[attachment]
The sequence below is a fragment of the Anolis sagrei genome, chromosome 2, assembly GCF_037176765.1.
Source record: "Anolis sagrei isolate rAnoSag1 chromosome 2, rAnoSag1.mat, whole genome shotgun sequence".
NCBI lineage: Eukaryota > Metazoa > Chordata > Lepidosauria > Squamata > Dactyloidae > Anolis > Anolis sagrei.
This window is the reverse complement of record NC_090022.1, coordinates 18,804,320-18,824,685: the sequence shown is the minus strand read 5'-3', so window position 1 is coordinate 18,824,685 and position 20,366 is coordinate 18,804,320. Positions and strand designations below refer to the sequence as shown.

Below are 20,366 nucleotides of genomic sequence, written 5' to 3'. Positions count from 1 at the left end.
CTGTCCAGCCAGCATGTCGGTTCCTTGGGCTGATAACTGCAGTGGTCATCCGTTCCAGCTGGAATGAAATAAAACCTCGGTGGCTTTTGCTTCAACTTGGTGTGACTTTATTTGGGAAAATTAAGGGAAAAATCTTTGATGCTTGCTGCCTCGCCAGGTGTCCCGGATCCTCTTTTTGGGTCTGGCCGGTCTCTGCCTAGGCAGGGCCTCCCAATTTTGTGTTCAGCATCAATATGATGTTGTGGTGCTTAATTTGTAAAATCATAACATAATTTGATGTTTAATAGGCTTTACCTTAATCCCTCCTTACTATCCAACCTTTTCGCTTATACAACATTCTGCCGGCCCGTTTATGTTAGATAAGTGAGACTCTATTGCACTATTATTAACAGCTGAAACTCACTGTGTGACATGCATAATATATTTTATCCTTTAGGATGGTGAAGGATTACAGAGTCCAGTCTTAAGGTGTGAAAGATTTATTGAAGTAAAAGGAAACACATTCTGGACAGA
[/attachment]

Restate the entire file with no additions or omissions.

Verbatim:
The sequence below is a fragment of the Anolis sagrei genome, chromosome 2, assembly GCF_037176765.1.
Source record: "Anolis sagrei isolate rAnoSag1 chromosome 2, rAnoSag1.mat, whole genome shotgun sequence".
NCBI lineage: Eukaryota > Metazoa > Chordata > Lepidosauria > Squamata > Dactyloidae > Anolis > Anolis sagrei.
This window is the reverse complement of record NC_090022.1, coordinates 18,804,320-18,824,685: the sequence shown is the minus strand read 5'-3', so window position 1 is coordinate 18,824,685 and position 20,366 is coordinate 18,804,320. Positions and strand designations below refer to the sequence as shown.

Below are 20,366 nucleotides of genomic sequence, written 5' to 3'. Positions count from 1 at the left end.
CTGTCCAGCCAGCATGTCGGTTCCTTGGGCTGATAACTGCAGTGGTCATCCGTTCCAGCTGGAATGAAATAAAACCTCGGTGGCTTTTGCTTCAACTTGGTGTGACTTTATTTGGGAAAATTAAGGGAAAAATCTTTGATGCTTGCTGCCTCGCCAGGTGTCCCGGATCCTCTTTTTGGGTCTGGCCGGTCTCTGCCTAGGCAGGGCCTCCCAATTTTGTGTTCAGCATCAATATGATGTTGTGGTGCTTAATTTGTAAAATCATAACATAATTTGATGTTTAATAGGCTTTACCTTAATCCCTCCTTACTATCCAACCTTTTCGCTTATACAACATTCTGCCGGCCCGTTTATGTTAGATAAGTGAGACTCTATTGCACTATTATTAACAGCTGAAACTCACTGTGTGACATGCATAATATATTTTATCCTTTAGGATGGTGAAGGATTACAGAGTCCAGTCTTAAGGTGTGAAAGATTTATTGAAGTAAAAGGAAACACATTCTGGACAGA